Supervised Agricultural Experiences…
We love them….and then….sometimes….we dislike them strongly 🙂
They are probably the most incredible experience that we offer our students, because each student gets impacted (even if they are not in FFA) in a unique and differentiated way.
But, we have 50 kids, 180 kids, 480 kids, and it’s hard.
It’s hard to TEACH them what it is, it’s hard to GET THEM STARTED, it’s hard to MANAGE THEIR PROGRESS, it’s hard to help them understand the PROFICIENCY application, it’s hard to navigate the AET, it’s hard to do DEGREE applications, it’s hard.
But, here is something that can help you with a few of those things that I implemented in my classroom that A LOT of you wanted to see more of!
So, I needed to help my suburban kiddos who are multiple generations removed from the farm wrap their brain around SAEs. It wasn’t easy, but here is how I did it, and a month in, they are surpassing the creativity that my past 3 years at this school came up with.
STEP 1: Information overload
No matter how you look at it, when you talk about SAEs, it is going to be information overload. So, I broke it up.
PPT, video, chat, brainstorm and repeat. There is a WHOLE LIBRARY of resources for teaching HERE from National FFA. I used their “doodle/whiteboard” videos to introduce the 5 categories along with my own PPT.
STEP 2: Partner check in
Now that they can “kinda” understand SAEs after lots of talking, chatting and providing resources. The need to TALK their idea out with SEVEN other classmates, and write down their ideas. The purpose of this is two-fold 1) They actually get up and moving and talking with other people 2) They can gain creative ideas from others and refine their idea by listening to others.
THEN EVERY WEEK, they must have a PARTNER CHECK their records and sign off on it. We keep copies of these paper in the classroom, so on record keeping day, they just grab it, fill it out and then turn it back in.
STEP 3: Teacher Meetings
In my opinion, the traditional SAE visits don’t work in my classroom with my demographic (except for a few students who ride horses competitively). We DON’T have a show team or ANY students who live on farms. Many of our students live in neighborhoods that forbid even backyard chickens. So, a home visit is a little out of the question. But, does that mean I shouldn’t meet with all my kids? NOPE, not even a little bit. So, I created THIS TEACHER MEETING sheet. My students MUST meet with me a MINIMUM of 3 times a semester to chat about their SAE progress. This is like three-fold 1) A chance to actually have a valid SAE visit with my kiddos 2) Have a written record of my conversations with my student on the biggest chunk of their grade 3) Rapport, rapport, rapport. It has been great! Yes, that is about 300 SAE visits a semester. But, I make it work in any little fraction of time I have in class, during our “home room”, before school, after school etc.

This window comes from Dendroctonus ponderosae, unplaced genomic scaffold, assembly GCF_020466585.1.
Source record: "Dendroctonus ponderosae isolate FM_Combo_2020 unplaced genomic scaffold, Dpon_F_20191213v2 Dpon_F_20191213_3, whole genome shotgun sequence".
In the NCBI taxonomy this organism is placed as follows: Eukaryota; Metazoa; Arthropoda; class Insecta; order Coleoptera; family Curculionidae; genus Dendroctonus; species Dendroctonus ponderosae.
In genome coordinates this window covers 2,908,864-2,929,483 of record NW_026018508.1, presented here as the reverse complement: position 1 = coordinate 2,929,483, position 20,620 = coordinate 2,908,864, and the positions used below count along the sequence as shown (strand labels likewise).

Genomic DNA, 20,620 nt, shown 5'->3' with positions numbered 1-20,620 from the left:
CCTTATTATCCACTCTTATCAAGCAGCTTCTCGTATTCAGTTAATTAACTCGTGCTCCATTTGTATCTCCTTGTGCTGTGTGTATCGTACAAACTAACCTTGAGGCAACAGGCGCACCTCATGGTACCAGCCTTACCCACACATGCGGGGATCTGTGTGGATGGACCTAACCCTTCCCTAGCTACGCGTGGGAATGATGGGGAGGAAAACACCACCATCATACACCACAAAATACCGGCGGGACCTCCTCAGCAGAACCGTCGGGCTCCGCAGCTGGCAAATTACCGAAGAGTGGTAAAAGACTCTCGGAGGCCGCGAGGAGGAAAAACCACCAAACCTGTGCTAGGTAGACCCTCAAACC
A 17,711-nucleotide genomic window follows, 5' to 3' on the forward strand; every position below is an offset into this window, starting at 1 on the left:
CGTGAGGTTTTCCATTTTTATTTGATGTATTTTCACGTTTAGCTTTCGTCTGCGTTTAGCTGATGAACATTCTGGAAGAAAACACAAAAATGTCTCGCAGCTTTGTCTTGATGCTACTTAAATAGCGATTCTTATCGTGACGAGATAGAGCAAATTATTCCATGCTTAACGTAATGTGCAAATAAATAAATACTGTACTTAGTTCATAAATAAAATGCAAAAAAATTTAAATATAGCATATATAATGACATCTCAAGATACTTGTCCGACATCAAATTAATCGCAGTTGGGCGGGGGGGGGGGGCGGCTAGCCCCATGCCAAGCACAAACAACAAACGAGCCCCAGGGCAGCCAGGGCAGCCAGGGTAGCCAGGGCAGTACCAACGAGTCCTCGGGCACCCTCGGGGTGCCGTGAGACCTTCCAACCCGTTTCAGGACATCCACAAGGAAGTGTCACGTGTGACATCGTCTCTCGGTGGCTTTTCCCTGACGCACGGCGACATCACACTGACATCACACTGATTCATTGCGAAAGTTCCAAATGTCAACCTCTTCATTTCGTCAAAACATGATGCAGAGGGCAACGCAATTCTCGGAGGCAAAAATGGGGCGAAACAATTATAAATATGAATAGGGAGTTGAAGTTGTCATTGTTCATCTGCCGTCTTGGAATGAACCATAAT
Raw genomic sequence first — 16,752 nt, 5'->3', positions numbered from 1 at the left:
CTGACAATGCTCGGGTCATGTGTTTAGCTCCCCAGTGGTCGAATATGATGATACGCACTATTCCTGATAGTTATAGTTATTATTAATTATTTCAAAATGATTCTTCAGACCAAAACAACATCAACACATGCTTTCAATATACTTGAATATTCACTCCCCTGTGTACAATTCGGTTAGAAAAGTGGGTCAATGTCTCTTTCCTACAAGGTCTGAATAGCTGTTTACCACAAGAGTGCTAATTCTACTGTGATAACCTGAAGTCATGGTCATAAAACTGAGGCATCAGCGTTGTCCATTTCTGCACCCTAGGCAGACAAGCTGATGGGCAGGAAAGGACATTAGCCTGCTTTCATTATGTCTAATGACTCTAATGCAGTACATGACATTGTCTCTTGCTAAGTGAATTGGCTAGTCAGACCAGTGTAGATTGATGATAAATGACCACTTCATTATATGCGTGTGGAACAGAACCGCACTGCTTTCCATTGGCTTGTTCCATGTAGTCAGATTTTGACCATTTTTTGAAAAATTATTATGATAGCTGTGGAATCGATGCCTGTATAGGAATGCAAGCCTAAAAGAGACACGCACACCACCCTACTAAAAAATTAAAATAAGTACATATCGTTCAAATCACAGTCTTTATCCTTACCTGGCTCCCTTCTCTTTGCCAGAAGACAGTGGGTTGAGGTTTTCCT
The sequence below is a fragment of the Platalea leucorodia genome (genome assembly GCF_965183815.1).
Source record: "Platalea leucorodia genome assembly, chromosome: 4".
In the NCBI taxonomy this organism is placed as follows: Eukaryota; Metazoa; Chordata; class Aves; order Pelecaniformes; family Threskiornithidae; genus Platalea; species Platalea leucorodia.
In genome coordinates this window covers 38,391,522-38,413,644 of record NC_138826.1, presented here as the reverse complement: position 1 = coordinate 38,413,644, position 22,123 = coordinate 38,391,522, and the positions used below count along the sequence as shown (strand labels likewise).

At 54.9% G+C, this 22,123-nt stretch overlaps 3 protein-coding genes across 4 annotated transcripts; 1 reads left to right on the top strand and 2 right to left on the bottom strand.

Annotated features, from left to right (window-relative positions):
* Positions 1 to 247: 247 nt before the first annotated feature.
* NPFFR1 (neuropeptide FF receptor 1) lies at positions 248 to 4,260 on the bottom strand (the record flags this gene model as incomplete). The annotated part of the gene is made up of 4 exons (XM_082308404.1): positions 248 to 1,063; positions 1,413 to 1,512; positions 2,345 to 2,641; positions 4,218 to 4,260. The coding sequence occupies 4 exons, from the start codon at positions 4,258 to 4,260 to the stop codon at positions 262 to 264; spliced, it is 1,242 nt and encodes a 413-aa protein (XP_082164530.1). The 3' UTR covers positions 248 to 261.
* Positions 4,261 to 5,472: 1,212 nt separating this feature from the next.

Step 4: SCREENCAST AET Help
Y’all I AM A FIRM BELIEVER IN THE AET! I use it EVERYDAY in my class. Seriously, the first thing my student’s do in class before I even speak is open the AET, and they log their START UP answer in class time, and then log any SAE hours, FFA activities, or others before we even start class. With all this being said, the AET is HARD for the kids to wrap their brain around. So, I make screen cast videos of ALL the things I require them to do. The first thing we do is set up the profile, I make a screencast. The second thing we do is add our class, I make a screen cast. The kids need a SAE PLAN, I make a screencast. You get the picture. I LOVE Screencast-o-matic. It is FREE up to 15 minutes, but no kid is going to listen to that long of a video, so I usually make them 5 minutes or so.
Step 5: Allow student to have SAEs at school
No, I’m not talking about livestock projects. Some of you already do that. Make a list of things that you wish you had time to do, or a list of things that get left on the back burner that really need more attention. Then, have kids apply for those positions. Some that we did this year were a FODDER grower (to feed to our small mammals and chickens), a GREENHOUSE builder (we don’t have one up, but a small one in a box that just hasn’t been built yet), A LAUNDRY SPECIALIST (running a doggy daycare we go through A LOT of laundry, and the washing machine is ACROSS the entire school parking lot in the main building). I used this SIMPLE job application and MOST of my jobs were filled!
That’s all I have for now! Hopefully, this will help you all get started down a path of LEAST resistance when you are implementing SAEs in your classroom!